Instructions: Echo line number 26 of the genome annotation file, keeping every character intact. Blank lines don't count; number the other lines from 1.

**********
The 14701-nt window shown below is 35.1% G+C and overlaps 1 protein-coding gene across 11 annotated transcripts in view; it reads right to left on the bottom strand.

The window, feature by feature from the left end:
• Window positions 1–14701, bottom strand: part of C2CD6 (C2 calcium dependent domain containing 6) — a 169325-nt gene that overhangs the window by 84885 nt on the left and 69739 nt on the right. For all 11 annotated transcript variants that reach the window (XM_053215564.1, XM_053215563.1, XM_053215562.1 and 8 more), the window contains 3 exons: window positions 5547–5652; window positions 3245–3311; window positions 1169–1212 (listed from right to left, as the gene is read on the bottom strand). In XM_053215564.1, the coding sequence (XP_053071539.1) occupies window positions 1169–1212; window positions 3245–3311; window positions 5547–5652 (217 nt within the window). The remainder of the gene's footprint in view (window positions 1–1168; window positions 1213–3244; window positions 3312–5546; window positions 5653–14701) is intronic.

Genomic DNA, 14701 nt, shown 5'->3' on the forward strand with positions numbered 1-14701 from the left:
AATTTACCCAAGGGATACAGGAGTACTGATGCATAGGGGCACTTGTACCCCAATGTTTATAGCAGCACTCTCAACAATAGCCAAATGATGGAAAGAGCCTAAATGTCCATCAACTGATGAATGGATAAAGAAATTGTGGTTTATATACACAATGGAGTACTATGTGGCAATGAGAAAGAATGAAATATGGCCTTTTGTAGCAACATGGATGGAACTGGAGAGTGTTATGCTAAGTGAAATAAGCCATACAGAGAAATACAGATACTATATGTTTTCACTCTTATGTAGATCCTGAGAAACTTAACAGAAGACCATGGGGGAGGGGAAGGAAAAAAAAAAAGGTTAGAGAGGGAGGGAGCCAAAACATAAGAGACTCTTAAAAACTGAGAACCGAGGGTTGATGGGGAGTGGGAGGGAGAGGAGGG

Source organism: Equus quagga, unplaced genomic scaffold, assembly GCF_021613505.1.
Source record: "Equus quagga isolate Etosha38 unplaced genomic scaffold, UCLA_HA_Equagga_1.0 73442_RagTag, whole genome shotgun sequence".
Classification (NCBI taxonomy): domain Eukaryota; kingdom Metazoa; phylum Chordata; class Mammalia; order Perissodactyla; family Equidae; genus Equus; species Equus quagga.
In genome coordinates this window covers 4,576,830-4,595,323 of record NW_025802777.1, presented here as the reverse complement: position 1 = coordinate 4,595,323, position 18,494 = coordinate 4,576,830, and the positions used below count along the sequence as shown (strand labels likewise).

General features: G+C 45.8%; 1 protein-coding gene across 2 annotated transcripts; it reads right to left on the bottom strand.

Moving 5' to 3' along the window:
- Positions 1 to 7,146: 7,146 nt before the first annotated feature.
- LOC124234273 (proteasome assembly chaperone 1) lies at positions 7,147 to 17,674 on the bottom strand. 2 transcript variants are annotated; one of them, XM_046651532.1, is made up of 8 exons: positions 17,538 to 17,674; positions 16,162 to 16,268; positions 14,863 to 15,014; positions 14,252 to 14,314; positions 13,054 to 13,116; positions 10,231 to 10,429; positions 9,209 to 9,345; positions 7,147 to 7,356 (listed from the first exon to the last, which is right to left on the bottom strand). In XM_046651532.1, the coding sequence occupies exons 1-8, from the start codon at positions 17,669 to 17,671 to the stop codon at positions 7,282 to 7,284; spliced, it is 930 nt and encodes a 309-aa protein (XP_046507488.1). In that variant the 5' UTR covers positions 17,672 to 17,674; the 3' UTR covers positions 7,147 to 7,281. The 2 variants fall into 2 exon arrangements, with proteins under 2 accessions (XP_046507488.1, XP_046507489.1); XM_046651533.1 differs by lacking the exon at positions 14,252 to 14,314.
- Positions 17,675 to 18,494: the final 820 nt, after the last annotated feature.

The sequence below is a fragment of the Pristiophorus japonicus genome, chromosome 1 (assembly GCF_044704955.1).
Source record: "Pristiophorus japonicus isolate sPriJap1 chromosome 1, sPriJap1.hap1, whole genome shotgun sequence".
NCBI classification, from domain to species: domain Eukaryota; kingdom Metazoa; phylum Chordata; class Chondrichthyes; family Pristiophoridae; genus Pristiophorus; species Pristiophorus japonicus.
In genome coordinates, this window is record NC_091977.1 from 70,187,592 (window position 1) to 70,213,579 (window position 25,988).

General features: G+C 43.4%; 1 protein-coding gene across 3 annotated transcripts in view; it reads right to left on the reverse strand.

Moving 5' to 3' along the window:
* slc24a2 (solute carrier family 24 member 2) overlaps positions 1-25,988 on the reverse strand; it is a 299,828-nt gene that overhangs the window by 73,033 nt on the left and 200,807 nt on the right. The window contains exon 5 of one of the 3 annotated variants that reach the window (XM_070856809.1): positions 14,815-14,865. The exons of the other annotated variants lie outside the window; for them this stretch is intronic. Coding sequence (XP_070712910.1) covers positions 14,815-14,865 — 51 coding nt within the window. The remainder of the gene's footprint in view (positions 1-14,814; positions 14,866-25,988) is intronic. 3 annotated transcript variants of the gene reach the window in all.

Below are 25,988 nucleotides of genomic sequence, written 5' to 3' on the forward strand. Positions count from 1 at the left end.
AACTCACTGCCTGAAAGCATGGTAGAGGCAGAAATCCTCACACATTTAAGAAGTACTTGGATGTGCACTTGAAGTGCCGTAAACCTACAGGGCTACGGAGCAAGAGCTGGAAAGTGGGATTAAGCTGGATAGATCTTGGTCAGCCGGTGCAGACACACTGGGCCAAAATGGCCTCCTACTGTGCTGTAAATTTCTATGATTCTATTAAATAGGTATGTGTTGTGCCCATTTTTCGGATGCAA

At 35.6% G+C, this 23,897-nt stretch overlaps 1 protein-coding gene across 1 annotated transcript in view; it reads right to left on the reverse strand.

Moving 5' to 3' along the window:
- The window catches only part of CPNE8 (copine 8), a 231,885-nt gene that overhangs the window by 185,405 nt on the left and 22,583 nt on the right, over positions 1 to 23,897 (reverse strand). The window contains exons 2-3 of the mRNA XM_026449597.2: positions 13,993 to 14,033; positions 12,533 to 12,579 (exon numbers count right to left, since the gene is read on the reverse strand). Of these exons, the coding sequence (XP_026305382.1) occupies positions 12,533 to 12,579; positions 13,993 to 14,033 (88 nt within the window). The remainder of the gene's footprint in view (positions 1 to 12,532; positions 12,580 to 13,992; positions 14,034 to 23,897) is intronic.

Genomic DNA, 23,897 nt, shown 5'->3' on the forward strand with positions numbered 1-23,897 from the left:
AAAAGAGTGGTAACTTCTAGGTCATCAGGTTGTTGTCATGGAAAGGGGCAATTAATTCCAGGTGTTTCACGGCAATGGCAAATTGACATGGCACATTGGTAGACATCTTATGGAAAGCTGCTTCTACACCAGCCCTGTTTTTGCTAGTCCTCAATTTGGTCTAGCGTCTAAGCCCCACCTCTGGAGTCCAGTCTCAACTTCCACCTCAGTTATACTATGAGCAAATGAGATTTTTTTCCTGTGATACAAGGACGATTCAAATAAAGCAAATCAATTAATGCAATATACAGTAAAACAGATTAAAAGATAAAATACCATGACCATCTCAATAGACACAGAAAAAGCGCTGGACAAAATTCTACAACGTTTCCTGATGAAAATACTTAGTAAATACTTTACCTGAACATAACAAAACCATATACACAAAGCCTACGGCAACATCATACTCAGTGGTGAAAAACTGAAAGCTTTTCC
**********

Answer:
- The window catches only part of CPNE8 (copine 8), a 231,885-nt gene that overhangs the window by 185,405 nt on the left and 22,583 nt on the right, over positions 1 to 23,897 (reverse strand). The window contains exons 2-3 of the mRNA XM_026449597.2: positions 13,993 to 14,033; positions 12,533 to 12,579 (exon numbers count right to left, since the gene is read on the reverse strand). Of these exons, the coding sequence (XP_026305382.1) occupies positions 12,533 to 12,579; positions 13,993 to 14,033 (88 nt within the window). The remainder of the gene's footprint in view (positions 1 to 12,532; positions 12,580 to 13,992; positions 14,034 to 23,897) is intronic.